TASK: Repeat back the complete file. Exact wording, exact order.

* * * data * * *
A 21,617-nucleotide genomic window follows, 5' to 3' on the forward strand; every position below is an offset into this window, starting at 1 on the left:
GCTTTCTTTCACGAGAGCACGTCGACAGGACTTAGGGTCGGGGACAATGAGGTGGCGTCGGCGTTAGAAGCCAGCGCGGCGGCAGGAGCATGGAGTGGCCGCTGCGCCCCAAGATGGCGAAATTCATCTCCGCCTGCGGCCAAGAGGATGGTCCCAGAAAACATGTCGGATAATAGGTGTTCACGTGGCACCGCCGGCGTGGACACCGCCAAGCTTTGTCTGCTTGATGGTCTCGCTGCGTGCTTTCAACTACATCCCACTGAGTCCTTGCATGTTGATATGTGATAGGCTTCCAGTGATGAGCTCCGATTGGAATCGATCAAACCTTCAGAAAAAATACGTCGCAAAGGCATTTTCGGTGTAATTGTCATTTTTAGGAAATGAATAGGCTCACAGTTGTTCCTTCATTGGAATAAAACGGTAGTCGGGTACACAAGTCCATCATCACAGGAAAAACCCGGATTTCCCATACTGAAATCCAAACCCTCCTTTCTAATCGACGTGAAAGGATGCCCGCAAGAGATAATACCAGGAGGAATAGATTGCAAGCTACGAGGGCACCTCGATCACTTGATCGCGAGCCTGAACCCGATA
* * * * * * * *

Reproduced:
A 21,617-nucleotide genomic window follows, 5' to 3' on the forward strand; every position below is an offset into this window, starting at 1 on the left:
GCTTTCTTTCACGAGAGCACGTCGACAGGACTTAGGGTCGGGGACAATGAGGTGGCGTCGGCGTTAGAAGCCAGCGCGGCGGCAGGAGCATGGAGTGGCCGCTGCGCCCCAAGATGGCGAAATTCATCTCCGCCTGCGGCCAAGAGGATGGTCCCAGAAAACATGTCGGATAATAGGTGTTCACGTGGCACCGCCGGCGTGGACACCGCCAAGCTTTGTCTGCTTGATGGTCTCGCTGCGTGCTTTCAACTACATCCCACTGAGTCCTTGCATGTTGATATGTGATAGGCTTCCAGTGATGAGCTCCGATTGGAATCGATCAAACCTTCAGAAAAAATACGTCGCAAAGGCATTTTCGGTGTAATTGTCATTTTTAGGAAATGAATAGGCTCACAGTTGTTCCTTCATTGGAATAAAACGGTAGTCGGGTACACAAGTCCATCATCACAGGAAAAACCCGGATTTCCCATACTGAAATCCAAACCCTCCTTTCTAATCGACGTGAAAGGATGCCCGCAAGAGATAATACCAGGAGGAATAGATTGCAAGCTACGAGGGCACCTCGATCACTTGATCGCGAGCCTGAACCCGATA